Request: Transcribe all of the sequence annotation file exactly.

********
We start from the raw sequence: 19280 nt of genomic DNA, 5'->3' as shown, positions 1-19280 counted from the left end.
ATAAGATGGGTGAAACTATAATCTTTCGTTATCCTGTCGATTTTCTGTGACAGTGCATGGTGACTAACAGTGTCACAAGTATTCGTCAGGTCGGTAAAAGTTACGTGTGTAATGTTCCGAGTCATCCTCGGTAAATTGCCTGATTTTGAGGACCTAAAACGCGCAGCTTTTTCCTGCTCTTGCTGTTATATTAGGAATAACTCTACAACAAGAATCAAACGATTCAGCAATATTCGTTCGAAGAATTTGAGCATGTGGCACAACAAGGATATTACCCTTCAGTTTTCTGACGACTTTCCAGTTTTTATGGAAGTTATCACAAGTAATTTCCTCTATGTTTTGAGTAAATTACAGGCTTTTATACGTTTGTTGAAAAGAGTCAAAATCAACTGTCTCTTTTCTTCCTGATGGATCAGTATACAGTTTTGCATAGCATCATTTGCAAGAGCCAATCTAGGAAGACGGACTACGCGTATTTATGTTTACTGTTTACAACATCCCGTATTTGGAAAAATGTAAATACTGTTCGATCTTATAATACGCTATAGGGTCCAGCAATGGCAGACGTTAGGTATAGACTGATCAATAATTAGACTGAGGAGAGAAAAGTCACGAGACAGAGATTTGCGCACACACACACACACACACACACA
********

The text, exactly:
We start from the raw sequence: 19280 nt of genomic DNA, 5'->3' as shown, positions 1-19280 counted from the left end.
ATAAGATGGGTGAAACTATAATCTTTCGTTATCCTGTCGATTTTCTGTGACAGTGCATGGTGACTAACAGTGTCACAAGTATTCGTCAGGTCGGTAAAAGTTACGTGTGTAATGTTCCGAGTCATCCTCGGTAAATTGCCTGATTTTGAGGACCTAAAACGCGCAGCTTTTTCCTGCTCTTGCTGTTATATTAGGAATAACTCTACAACAAGAATCAAACGATTCAGCAATATTCGTTCGAAGAATTTGAGCATGTGGCACAACAAGGATATTACCCTTCAGTTTTCTGACGACTTTCCAGTTTTTATGGAAGTTATCACAAGTAATTTCCTCTATGTTTTGAGTAAATTACAGGCTTTTATACGTTTGTTGAAAAGAGTCAAAATCAACTGTCTCTTTTCTTCCTGATGGATCAGTATACAGTTTTGCATAGCATCATTTGCAAGAGCCAATCTAGGAAGACGGACTACGCGTATTTATGTTTACTGTTTACAACATCCCGTATTTGGAAAAATGTAAATACTGTTCGATCTTATAATACGCTATAGGGTCCAGCAATGGCAGACGTTAGGTATAGACTGATCAATAATTAGACTGAGGAGAGAAAAGTCACGAGACAGAGATTTGCGCACACACACACACACACACACACA